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Baby dies after taking 'natural' cold medicine, Seattle mother sues manufacturer
Hyland's is in the news again, this time after the death of a baby.
KIRO 7 in Seattle reports that Tanessa Desranleau lost her 13-month-old son, Jay'Breon, after his father's girlfriend gave him Hyland's cold tablets, which are touted to be "all natural." Now, the mother is suing the company because the active ingrediet in the tablets, gelsemium sempervirens, is a known toxin. Now the mother is suing Hyland's, saying that the company is responsible.
Last September, the Food and Drug Administration warned consumers to stop taking Hyland's teething tablets, which contain belladonna, while it investigates reports that they can cause seizures and other health problems, as well as claims that up to 10 children may have died after taking the homeopathic remedy. Hyland's agreed to remove the teething tablets from U.S. stores, but the FDA has not weighed in on Hyland's cold tablets.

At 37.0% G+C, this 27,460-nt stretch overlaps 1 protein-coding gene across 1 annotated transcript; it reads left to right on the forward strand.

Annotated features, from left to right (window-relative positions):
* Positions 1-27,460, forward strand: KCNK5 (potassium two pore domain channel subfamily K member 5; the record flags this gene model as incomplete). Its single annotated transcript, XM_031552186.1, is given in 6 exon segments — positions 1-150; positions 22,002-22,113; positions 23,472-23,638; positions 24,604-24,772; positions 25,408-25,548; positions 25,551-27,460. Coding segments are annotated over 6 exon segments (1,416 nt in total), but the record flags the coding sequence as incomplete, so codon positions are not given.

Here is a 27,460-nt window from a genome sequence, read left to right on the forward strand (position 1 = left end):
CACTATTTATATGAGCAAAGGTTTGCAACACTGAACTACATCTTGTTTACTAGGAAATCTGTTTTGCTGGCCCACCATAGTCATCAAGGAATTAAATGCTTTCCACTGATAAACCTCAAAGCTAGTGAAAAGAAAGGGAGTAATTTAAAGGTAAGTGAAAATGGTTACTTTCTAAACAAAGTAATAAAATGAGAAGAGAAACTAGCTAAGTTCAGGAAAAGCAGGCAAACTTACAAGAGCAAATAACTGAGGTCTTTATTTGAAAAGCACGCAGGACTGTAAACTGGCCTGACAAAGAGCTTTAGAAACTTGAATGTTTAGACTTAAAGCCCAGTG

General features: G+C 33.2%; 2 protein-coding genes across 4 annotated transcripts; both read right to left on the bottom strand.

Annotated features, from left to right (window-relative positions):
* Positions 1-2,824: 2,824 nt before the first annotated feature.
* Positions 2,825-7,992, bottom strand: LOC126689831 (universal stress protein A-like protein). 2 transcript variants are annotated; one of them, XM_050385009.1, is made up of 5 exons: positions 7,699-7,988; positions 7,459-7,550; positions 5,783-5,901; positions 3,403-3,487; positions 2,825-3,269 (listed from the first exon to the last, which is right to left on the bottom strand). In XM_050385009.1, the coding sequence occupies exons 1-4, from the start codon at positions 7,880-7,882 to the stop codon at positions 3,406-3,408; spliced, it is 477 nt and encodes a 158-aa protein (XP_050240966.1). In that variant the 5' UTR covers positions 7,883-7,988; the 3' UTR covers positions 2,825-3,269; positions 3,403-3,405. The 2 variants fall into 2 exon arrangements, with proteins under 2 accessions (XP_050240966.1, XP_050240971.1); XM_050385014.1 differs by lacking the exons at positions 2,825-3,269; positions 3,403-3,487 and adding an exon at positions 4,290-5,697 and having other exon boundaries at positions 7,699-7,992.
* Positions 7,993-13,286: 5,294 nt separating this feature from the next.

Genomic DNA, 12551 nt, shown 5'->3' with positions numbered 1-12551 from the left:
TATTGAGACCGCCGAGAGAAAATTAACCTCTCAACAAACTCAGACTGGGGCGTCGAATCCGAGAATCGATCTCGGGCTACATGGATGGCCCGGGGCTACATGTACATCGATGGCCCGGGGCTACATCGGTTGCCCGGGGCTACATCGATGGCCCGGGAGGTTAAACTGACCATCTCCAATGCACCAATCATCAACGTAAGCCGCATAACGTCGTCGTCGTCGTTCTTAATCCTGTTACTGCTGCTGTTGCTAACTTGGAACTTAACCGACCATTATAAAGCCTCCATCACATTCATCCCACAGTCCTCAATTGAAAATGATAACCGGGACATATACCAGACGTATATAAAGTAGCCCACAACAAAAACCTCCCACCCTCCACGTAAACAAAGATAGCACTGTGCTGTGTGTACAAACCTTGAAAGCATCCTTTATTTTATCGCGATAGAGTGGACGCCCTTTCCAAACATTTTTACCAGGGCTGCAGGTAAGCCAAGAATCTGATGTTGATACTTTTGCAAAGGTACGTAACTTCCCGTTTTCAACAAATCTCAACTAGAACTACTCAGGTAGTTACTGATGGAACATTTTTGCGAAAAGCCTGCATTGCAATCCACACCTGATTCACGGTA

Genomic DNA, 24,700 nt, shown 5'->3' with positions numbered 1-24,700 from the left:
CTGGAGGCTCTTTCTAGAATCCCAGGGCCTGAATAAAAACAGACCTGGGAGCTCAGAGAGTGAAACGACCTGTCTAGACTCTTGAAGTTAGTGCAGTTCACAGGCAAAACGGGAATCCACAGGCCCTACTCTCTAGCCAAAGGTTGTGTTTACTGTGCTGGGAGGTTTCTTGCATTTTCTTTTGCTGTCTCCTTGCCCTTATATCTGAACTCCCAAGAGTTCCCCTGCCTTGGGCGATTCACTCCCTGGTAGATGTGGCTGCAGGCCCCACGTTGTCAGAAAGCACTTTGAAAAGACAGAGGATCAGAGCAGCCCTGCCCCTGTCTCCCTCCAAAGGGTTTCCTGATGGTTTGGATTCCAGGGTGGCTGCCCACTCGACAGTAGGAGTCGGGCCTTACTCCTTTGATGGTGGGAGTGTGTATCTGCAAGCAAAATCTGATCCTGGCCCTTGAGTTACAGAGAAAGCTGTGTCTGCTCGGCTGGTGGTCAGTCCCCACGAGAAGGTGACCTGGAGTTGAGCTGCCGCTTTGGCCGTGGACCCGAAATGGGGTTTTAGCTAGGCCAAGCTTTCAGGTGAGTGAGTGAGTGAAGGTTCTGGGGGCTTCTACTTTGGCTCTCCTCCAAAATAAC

Like a lot of mothers to young children, I like "natural" products made of beeswax and coconut and fairy wings, but I'm not a fan of homeopathy. Per homeopathy's principles, the active ingredient in whatever "medication" being made needs to be diluted to the point where it's basically - literally - non-existent. I have a hard time believing this does anything for treating illness or discomfort because I don't believe in "water memory." I have a feeling that Hyland's doesn't really believe this, either, so they're putting a lot more of the active ingredient in their products than they list on the labels.
Belladonna or gelsemium sempervirens diluted to the point of not existing are not dangerous (nothing is). Belladonna or gelsemium sempervirens at much, much, much higher doses are well-known poisons. We have no idea if the baby in this news story really died because of his cold medicine, but we also have no idea how much literal poison Hyland's is putting into their product.